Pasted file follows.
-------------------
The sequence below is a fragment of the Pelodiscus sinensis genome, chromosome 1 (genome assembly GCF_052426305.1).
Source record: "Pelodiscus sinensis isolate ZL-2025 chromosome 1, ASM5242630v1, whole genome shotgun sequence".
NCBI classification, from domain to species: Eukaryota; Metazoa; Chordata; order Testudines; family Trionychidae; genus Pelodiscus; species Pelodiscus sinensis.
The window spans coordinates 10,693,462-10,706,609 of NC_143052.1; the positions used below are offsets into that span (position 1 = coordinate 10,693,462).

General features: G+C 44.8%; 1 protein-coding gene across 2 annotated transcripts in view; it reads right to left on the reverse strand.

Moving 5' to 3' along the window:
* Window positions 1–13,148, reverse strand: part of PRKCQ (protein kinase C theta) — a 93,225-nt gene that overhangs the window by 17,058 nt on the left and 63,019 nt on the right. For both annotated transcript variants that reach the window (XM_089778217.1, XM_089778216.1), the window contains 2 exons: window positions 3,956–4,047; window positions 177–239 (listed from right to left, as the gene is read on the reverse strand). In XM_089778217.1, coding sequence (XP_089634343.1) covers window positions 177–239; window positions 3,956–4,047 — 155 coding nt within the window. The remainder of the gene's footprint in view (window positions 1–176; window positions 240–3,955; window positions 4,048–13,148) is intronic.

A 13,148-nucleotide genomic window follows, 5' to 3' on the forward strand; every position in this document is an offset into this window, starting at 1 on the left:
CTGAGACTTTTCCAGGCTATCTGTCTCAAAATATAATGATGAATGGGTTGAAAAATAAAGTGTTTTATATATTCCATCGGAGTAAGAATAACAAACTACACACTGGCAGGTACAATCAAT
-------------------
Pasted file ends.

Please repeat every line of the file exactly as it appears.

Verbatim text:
The sequence below is a fragment of the Pelodiscus sinensis genome, chromosome 1 (genome assembly GCF_052426305.1).
Source record: "Pelodiscus sinensis isolate ZL-2025 chromosome 1, ASM5242630v1, whole genome shotgun sequence".
NCBI classification, from domain to species: Eukaryota; Metazoa; Chordata; order Testudines; family Trionychidae; genus Pelodiscus; species Pelodiscus sinensis.
The window spans coordinates 10,693,462-10,706,609 of NC_143052.1; the positions used below are offsets into that span (position 1 = coordinate 10,693,462).

General features: G+C 44.8%; 1 protein-coding gene across 2 annotated transcripts in view; it reads right to left on the reverse strand.

Moving 5' to 3' along the window:
* Window positions 1–13,148, reverse strand: part of PRKCQ (protein kinase C theta) — a 93,225-nt gene that overhangs the window by 17,058 nt on the left and 63,019 nt on the right. For both annotated transcript variants that reach the window (XM_089778217.1, XM_089778216.1), the window contains 2 exons: window positions 3,956–4,047; window positions 177–239 (listed from right to left, as the gene is read on the reverse strand). In XM_089778217.1, coding sequence (XP_089634343.1) covers window positions 177–239; window positions 3,956–4,047 — 155 coding nt within the window. The remainder of the gene's footprint in view (window positions 1–176; window positions 240–3,955; window positions 4,048–13,148) is intronic.

A 13,148-nucleotide genomic window follows, 5' to 3' on the forward strand; every position in this document is an offset into this window, starting at 1 on the left:
CTGAGACTTTTCCAGGCTATCTGTCTCAAAATATAATGATGAATGGGTTGAAAAATAAAGTGTTTTATATATTCCATCGGAGTAAGAATAACAAACTACACACTGGCAGGTACAATCAAT